This year, 100,000 recycled tires are being used to pave about 30 kilometres of road in the province with asphalt rubber. The paving is part of a pilot project to determine if asphalt rubber is viable for Alberta, Canada.
Asphalt rubber is made by adding recycled rubber crumb from old tires to asphalt cement, then mixing in gravel to make the pavement. This kind of pavement is regularly used in 10 countries, including the United States.
Benefits of asphalt rubber include:
- less repair work because of greater resistance to cracking and rutting,
- better traction,
- lower maintenance costs, and
- reduced road noise.
Alberta's pilot project began in 2002, and results have shown a significant reduction in road noise. However, results are mixed in the area of cracking and surface condition. Alberta's harsh winters and large number of freeze-thaw days during spring cause considerable stress to the pavement.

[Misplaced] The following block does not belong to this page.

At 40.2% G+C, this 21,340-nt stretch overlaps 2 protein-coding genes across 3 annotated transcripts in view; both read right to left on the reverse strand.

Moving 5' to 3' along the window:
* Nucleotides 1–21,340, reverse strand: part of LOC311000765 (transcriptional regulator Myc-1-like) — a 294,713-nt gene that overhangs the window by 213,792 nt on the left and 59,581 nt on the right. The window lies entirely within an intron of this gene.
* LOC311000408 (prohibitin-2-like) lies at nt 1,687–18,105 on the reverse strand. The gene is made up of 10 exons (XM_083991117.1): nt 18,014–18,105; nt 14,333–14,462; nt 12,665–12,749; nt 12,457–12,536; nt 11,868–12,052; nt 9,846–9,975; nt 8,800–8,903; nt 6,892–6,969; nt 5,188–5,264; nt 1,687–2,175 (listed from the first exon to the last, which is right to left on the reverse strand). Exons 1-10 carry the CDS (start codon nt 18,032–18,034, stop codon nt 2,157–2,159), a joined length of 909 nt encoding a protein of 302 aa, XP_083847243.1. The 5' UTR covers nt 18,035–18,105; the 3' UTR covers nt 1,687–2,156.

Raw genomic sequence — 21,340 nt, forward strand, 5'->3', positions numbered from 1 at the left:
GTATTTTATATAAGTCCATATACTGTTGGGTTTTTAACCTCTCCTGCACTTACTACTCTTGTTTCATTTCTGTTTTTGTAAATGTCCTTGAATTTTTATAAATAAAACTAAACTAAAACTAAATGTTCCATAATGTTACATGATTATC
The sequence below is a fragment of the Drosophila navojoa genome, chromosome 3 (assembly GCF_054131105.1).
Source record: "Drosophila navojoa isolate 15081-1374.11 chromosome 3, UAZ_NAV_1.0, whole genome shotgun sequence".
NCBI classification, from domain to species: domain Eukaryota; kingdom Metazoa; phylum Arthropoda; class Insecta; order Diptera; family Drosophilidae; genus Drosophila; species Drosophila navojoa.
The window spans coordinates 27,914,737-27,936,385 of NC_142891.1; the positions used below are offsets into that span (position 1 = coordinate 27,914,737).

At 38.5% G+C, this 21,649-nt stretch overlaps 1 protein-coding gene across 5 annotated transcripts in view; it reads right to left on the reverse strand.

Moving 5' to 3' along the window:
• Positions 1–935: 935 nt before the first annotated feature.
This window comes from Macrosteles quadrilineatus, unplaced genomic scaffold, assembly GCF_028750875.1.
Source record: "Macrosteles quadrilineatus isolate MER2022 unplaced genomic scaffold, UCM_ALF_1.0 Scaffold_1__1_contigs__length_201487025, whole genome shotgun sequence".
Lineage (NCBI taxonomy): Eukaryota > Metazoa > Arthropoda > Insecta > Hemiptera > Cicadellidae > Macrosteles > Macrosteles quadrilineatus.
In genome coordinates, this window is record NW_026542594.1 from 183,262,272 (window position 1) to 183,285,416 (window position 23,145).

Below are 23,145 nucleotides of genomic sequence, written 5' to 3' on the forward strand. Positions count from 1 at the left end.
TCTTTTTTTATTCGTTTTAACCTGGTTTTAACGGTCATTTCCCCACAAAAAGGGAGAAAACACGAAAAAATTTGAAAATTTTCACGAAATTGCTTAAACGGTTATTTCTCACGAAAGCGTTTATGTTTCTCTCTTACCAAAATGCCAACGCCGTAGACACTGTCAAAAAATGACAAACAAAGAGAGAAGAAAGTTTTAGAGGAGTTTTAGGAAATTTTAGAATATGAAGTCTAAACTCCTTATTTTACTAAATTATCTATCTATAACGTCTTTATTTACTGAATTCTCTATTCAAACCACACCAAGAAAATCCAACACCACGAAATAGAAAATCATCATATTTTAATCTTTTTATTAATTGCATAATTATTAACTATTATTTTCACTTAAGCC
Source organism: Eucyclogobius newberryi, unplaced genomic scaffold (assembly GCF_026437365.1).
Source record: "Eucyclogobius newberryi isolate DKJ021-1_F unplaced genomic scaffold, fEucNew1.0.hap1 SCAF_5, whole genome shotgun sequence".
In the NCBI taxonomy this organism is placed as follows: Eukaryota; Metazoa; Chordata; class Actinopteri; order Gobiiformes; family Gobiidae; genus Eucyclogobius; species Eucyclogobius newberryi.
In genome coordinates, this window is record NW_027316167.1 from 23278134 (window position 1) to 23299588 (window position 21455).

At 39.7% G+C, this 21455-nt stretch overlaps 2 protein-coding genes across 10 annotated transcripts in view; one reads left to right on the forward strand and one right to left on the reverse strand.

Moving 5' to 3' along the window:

Since 1993, 30 million scrap tires have been recycled through Alberta's tire recycling program. Including this year's projects, more than 50 kilometres of road have been paved with asphalt rubber pavement.
For more information on asphalt, click here.